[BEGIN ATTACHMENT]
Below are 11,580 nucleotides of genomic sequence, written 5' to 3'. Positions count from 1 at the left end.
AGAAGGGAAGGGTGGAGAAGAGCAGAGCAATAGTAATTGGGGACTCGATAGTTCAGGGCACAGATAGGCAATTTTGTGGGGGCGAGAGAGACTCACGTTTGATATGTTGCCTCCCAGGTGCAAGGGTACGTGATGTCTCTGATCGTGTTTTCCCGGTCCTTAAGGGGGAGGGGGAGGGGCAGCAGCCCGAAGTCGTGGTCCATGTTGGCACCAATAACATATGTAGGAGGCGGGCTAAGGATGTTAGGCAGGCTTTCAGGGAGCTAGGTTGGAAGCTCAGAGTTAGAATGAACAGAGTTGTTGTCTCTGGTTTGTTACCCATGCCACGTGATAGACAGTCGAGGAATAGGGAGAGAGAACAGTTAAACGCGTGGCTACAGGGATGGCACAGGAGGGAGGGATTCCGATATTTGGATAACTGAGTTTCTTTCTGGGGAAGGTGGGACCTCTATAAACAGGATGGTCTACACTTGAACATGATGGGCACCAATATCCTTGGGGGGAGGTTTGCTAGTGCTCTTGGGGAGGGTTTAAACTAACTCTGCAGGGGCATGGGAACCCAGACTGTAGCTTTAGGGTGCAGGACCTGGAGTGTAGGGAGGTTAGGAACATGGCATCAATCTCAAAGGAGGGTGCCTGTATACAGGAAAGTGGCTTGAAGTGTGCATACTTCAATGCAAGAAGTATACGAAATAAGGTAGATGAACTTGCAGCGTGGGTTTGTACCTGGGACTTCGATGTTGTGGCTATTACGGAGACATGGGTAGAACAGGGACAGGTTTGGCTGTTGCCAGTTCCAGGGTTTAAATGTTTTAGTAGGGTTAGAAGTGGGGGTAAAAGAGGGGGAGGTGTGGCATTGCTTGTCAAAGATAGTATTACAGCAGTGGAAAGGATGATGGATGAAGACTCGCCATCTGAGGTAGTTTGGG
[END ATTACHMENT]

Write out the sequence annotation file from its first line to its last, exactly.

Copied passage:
Below are 11,580 nucleotides of genomic sequence, written 5' to 3'. Positions count from 1 at the left end.
AGAAGGGAAGGGTGGAGAAGAGCAGAGCAATAGTAATTGGGGACTCGATAGTTCAGGGCACAGATAGGCAATTTTGTGGGGGCGAGAGAGACTCACGTTTGATATGTTGCCTCCCAGGTGCAAGGGTACGTGATGTCTCTGATCGTGTTTTCCCGGTCCTTAAGGGGGAGGGGGAGGGGCAGCAGCCCGAAGTCGTGGTCCATGTTGGCACCAATAACATATGTAGGAGGCGGGCTAAGGATGTTAGGCAGGCTTTCAGGGAGCTAGGTTGGAAGCTCAGAGTTAGAATGAACAGAGTTGTTGTCTCTGGTTTGTTACCCATGCCACGTGATAGACAGTCGAGGAATAGGGAGAGAGAACAGTTAAACGCGTGGCTACAGGGATGGCACAGGAGGGAGGGATTCCGATATTTGGATAACTGAGTTTCTTTCTGGGGAAGGTGGGACCTCTATAAACAGGATGGTCTACACTTGAACATGATGGGCACCAATATCCTTGGGGGGAGGTTTGCTAGTGCTCTTGGGGAGGGTTTAAACTAACTCTGCAGGGGCATGGGAACCCAGACTGTAGCTTTAGGGTGCAGGACCTGGAGTGTAGGGAGGTTAGGAACATGGCATCAATCTCAAAGGAGGGTGCCTGTATACAGGAAAGTGGCTTGAAGTGTGCATACTTCAATGCAAGAAGTATACGAAATAAGGTAGATGAACTTGCAGCGTGGGTTTGTACCTGGGACTTCGATGTTGTGGCTATTACGGAGACATGGGTAGAACAGGGACAGGTTTGGCTGTTGCCAGTTCCAGGGTTTAAATGTTTTAGTAGGGTTAGAAGTGGGGGTAAAAGAGGGGGAGGTGTGGCATTGCTTGTCAAAGATAGTATTACAGCAGTGGAAAGGATGATGGATGAAGACTCGCCATCTGAGGTAGTTTGGG